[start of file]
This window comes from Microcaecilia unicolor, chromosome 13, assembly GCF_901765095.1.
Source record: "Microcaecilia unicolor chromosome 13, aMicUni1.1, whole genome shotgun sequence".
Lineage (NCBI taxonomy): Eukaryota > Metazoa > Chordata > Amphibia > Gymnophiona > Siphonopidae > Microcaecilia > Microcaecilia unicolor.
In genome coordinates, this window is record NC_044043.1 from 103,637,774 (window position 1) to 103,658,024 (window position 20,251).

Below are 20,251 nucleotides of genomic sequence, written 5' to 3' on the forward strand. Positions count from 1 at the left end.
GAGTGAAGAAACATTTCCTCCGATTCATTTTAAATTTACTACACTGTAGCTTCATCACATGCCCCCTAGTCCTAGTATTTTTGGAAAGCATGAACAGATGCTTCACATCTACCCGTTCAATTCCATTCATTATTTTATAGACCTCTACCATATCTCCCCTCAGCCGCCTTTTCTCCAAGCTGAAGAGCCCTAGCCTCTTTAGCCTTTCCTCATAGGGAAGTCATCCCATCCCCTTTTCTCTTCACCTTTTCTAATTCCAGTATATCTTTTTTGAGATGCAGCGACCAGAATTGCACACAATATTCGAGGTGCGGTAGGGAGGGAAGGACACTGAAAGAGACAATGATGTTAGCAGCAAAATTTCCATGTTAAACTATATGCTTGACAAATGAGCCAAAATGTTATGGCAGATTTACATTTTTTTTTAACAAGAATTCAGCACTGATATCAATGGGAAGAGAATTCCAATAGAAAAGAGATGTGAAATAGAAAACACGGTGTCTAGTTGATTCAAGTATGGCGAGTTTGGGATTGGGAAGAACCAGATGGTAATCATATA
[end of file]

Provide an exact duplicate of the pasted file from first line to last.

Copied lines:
This window comes from Microcaecilia unicolor, chromosome 13, assembly GCF_901765095.1.
Source record: "Microcaecilia unicolor chromosome 13, aMicUni1.1, whole genome shotgun sequence".
Lineage (NCBI taxonomy): Eukaryota > Metazoa > Chordata > Amphibia > Gymnophiona > Siphonopidae > Microcaecilia > Microcaecilia unicolor.
In genome coordinates, this window is record NC_044043.1 from 103,637,774 (window position 1) to 103,658,024 (window position 20,251).

Below are 20,251 nucleotides of genomic sequence, written 5' to 3' on the forward strand. Positions count from 1 at the left end.
GAGTGAAGAAACATTTCCTCCGATTCATTTTAAATTTACTACACTGTAGCTTCATCACATGCCCCCTAGTCCTAGTATTTTTGGAAAGCATGAACAGATGCTTCACATCTACCCGTTCAATTCCATTCATTATTTTATAGACCTCTACCATATCTCCCCTCAGCCGCCTTTTCTCCAAGCTGAAGAGCCCTAGCCTCTTTAGCCTTTCCTCATAGGGAAGTCATCCCATCCCCTTTTCTCTTCACCTTTTCTAATTCCAGTATATCTTTTTTGAGATGCAGCGACCAGAATTGCACACAATATTCGAGGTGCGGTAGGGAGGGAAGGACACTGAAAGAGACAATGATGTTAGCAGCAAAATTTCCATGTTAAACTATATGCTTGACAAATGAGCCAAAATGTTATGGCAGATTTACATTTTTTTTTAACAAGAATTCAGCACTGATATCAATGGGAAGAGAATTCCAATAGAAAAGAGATGTGAAATAGAAAACACGGTGTCTAGTTGATTCAAGTATGGCGAGTTTGGGATTGGGAAGAACCAGATGGTAATCATATA